At the May 21, 1998 ZBA meeting at which the petitioner’s applications were discussed, the petitioner’s agent “explained that the 1808 building will be approximately 3700 square feet. The back part of the building will be used for storage by [the building’s] tenants and owner.” The ZBA approved the petitioner’s applications and discussed the ordinance limitations regarding “the 1,500 square foot area of the foundation for an office building.” The ZBA “agreed to contact the Planning Board to determine the basis of the 1,500 figure,” and, then, voted unanimously to grant the petitioner the requested special exception and variance.

In January 2008, the petitioner applied to the planning board for site plan review. It submitted plans showing that it intended to use the back part of the building for additional office space and no longer for storage. At a May 6, 2009 hearing on the application, the petitioner argued that expanding the office space into the building’s back area did not require further ZBA approval, but was, instead, “a reasonable expansion of an existing [nonconforming] use.” The planning board voted to defer its consideration of whether to accept the petitioner’s plan for no more than 180 days while the petitioner pursued ZBA approvals.

The petitioner appealed this determination to the ZBA See RSA 676:5, III (2008). After a public hearing, the ZBA denied the petitioner’s appeal. In its written decision, the ZBA explained: (1) “[t]he previous [ZBA] . . . decision was specific concerning the use of the back portion of the building as storage by owner and tenants”; and (2) “[g]iven the significant change of use, the abutters and other interested parties are due the opportunity to participate in the due process offered through the variance and special exception application process.” The petitioner filed a motion for rehearing, which the ZBA denied, and then appealed the ZBA’s decisions to the superior court. The trial court upheld them, and this appeal followed.

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The issue in this appeal is whether the planning board erred when it decided that the petitioner needed to obtain additional ZBA approvals before proceeding with its plan to use an additional 3,515 of the building’s square footage for office space. The petitioner asserts that additional ZBA approvals were not required because either: (1) the expansion of office space was within the scope of the 1998 variance; or (2) the expansion represents a permissible expansion of a nonconforming use.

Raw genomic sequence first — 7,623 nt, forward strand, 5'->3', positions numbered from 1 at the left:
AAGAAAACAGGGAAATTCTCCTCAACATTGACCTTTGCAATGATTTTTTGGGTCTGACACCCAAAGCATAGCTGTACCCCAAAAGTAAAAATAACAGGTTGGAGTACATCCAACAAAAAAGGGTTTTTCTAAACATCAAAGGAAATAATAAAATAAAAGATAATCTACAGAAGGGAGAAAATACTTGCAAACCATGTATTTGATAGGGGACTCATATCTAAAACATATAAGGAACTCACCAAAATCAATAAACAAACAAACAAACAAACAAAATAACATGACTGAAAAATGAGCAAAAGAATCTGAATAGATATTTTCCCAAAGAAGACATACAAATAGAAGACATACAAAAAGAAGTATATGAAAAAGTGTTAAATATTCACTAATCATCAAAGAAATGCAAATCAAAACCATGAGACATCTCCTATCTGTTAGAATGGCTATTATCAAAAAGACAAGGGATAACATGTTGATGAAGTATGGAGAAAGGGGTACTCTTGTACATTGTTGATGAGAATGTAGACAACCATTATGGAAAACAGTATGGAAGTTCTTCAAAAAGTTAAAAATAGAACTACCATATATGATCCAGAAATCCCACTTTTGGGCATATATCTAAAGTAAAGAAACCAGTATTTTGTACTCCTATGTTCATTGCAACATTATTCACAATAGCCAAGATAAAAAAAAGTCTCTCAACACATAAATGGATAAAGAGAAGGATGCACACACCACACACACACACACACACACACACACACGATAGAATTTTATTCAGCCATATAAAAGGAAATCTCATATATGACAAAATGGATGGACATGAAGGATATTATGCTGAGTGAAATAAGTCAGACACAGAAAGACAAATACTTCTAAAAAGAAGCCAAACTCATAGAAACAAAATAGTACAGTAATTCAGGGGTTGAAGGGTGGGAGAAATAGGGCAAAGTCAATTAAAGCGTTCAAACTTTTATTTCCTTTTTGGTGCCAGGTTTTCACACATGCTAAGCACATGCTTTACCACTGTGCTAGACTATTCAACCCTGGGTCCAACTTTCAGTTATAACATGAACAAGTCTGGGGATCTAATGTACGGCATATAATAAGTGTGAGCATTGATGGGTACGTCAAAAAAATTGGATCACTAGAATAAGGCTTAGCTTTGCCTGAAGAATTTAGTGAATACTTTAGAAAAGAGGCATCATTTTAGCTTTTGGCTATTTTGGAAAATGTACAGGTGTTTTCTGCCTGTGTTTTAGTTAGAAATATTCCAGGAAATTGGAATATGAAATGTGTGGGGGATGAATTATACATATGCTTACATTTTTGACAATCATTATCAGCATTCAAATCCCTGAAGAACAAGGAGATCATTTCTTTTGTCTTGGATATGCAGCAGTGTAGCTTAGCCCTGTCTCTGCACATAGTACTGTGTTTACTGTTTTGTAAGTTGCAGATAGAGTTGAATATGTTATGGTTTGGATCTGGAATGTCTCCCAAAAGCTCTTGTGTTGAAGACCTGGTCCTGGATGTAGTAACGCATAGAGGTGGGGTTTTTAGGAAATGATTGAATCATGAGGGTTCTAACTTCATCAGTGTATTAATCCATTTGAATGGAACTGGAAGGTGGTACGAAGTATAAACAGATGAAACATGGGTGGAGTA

Our review of zoning board decisions is limited. Harrington v. Town of Warner, 152 N.H. 74, 77 (2005). We will uphold the trial court’s decision unless the evidence does not support it or it is legally erroneous. Malachy Glen Assocs. v. Town of Chichester, 155 N.H. 102, 105 (2007). For its part, the trial court must treat all factual findings of the ZBA a prima facie lawful and reasonable, and may not set them aside, absent errors of law, unless it is persuaded by a balance of probabilities on the evidence before it that the ZBA decision is unreasonable. Kalil v. Town of Bummer Zoning Bd. of Adjustment, 155 N.H. 307, 309 (2007).

We first address whether the ZBA erred when it ruled that using an additional 3,515 of the building’s square footage for office space was not within the scope of the petitioner’s 1998 variance. Under New Hampshire law, “[t]he scope of a variance is dependent upon the representations of the applicant and the intent of the language in the variance at the time it is issued.” N. Country Envtl. Sews. v. Town of Bethlehem, 146 N.H. 348, 353 (2001) (quotation omitted). It is a question of fact for the ZBA. See Rye v. Ciborowski, 111 N.H. 77, 81 (1971).

The record submitted on appeal, while meager, supports the ZBA’s determination. Although the language of the variance itself does not contain an express limitation on the square footage to be used for office space, see N. Country Envtl. Servs., 146 N.H. at 353, the representations made by the petitioner’s agent at the ZBA meeting at which the petitioner’s application was discussed show that the petitioner intended to use only a portion of the building for office space. At that meeting, the petitioner’s agent explained that the petitioner intended to use “approximately 3700 square feet” of the building for office space and to use the remainder of the building’s square footage “for storage by tenants and owner.” Given this record, we conclude that there is evidence to support the ZBA’s determination that the 1998 variance “was specific concerning the use of the back portion of the building as storage by owner and tenants.”

In this way, this case is distinguishable from Bio Energy v. Town of Hopkinton, 153 N.H. 145 (2005), upon which the petitioner relies. In that case, Bio Energy obtained a variance in 1983 so that it could use woodchips

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as a source of fuel in its cogeneration facility. Bio Energy, 153 N.H. at 147. At the 1983 hearings about the variance, Bio Energy did not specify that it would use only “pure woodchips,” and, indeed, raised the possibility of using rubber chips. Id. at 155. For twenty years, Bio Energy used a fuel mix of woodchips from a variety of waste wood sources, including waste wood from shavings, sawdust, and construction and demolition woodchips Id. In 2001, Bio Energy applied for a building permit to mechanize the delivery of construction and demolition woodchips from the wood fuel storage area to the power plant Id. at 148. Although Bio Energy obtained the building permit, town residents sought and obtained a cease and desist order from the selectmen to prevent it from using construction and demolition woodchips as a fuel source on the ground that such use was beyond the scope of Bio Energy’s 1983 variance Id. at 149. The validity of the cease and desist order was litigated first in the superior court and then here Id. at 150.